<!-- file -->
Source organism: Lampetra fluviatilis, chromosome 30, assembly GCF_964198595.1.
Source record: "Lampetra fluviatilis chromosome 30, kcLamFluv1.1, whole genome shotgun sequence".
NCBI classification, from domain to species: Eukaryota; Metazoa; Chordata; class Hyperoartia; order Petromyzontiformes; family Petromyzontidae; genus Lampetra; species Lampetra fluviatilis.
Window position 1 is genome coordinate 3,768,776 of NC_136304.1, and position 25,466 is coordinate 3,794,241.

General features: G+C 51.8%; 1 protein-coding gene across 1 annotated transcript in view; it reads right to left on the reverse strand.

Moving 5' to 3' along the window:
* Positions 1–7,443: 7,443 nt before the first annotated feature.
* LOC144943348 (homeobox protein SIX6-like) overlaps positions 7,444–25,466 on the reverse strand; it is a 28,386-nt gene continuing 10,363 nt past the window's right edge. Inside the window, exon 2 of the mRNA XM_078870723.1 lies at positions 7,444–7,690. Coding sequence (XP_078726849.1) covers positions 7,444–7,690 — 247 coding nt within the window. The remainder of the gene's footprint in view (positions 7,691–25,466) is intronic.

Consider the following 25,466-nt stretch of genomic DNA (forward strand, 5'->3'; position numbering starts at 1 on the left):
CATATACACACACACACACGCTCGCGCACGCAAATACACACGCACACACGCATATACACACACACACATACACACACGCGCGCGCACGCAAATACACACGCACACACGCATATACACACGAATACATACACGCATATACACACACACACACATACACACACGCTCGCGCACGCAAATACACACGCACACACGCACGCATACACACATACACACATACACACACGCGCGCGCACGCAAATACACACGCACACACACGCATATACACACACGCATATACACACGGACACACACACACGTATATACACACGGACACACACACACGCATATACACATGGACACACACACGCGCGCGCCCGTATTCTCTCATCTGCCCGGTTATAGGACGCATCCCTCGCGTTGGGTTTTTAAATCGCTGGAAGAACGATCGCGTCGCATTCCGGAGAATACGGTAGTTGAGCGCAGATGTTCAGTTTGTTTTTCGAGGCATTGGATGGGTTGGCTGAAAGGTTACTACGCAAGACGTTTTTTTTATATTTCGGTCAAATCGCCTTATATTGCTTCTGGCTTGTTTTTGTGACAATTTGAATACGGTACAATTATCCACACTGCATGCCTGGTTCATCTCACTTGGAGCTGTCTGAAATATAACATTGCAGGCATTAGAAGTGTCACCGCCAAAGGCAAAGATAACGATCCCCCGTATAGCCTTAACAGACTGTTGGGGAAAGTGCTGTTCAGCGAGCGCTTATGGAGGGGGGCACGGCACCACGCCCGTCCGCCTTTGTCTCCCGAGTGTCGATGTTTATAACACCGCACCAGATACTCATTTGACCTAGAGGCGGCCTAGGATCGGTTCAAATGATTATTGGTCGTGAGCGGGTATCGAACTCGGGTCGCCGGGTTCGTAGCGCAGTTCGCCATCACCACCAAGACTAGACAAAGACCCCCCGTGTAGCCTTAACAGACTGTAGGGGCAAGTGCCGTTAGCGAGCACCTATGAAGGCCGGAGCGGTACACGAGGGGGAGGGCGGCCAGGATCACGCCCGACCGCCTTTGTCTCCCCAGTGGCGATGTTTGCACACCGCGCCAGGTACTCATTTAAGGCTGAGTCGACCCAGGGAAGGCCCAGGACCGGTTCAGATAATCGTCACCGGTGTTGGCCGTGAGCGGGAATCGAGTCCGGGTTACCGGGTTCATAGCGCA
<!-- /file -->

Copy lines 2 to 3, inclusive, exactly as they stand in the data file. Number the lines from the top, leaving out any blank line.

Source record: "Lampetra fluviatilis chromosome 30, kcLamFluv1.1, whole genome shotgun sequence".
NCBI classification, from domain to species: Eukaryota; Metazoa; Chordata; class Hyperoartia; order Petromyzontiformes; family Petromyzontidae; genus Lampetra; species Lampetra fluviatilis.